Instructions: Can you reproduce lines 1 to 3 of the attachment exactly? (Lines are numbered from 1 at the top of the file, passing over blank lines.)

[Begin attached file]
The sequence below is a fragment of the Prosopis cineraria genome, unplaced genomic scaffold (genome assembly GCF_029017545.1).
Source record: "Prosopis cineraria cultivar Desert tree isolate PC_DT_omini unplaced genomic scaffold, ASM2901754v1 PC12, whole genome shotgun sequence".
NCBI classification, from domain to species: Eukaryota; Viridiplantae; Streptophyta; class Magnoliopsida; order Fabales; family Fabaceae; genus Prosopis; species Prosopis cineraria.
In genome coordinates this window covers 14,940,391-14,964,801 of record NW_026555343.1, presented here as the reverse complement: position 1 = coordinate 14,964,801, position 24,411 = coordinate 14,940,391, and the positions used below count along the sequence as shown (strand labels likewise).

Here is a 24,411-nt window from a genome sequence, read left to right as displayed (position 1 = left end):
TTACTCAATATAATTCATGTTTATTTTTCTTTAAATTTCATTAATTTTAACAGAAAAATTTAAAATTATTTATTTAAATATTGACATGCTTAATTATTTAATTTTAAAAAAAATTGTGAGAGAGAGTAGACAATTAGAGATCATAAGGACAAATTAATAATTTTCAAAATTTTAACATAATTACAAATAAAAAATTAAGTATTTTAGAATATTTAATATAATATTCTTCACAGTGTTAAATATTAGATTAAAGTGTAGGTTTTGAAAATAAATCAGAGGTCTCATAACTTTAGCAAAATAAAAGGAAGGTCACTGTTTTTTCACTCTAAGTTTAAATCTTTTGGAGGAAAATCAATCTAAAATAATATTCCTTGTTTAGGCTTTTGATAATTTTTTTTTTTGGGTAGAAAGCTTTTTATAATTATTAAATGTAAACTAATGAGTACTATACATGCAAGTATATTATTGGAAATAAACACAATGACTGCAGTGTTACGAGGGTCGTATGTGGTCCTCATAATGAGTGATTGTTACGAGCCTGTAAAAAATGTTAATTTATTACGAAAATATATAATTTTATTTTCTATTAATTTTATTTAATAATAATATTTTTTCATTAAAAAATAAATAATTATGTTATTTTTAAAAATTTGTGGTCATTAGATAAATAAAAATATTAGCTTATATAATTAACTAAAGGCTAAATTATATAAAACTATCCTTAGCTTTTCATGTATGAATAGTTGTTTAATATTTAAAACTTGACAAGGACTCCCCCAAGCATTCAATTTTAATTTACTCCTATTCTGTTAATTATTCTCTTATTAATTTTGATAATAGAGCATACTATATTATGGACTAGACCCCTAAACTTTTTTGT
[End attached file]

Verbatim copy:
The sequence below is a fragment of the Prosopis cineraria genome, unplaced genomic scaffold (genome assembly GCF_029017545.1).
Source record: "Prosopis cineraria cultivar Desert tree isolate PC_DT_omini unplaced genomic scaffold, ASM2901754v1 PC12, whole genome shotgun sequence".
NCBI classification, from domain to species: Eukaryota; Viridiplantae; Streptophyta; class Magnoliopsida; order Fabales; family Fabaceae; genus Prosopis; species Prosopis cineraria.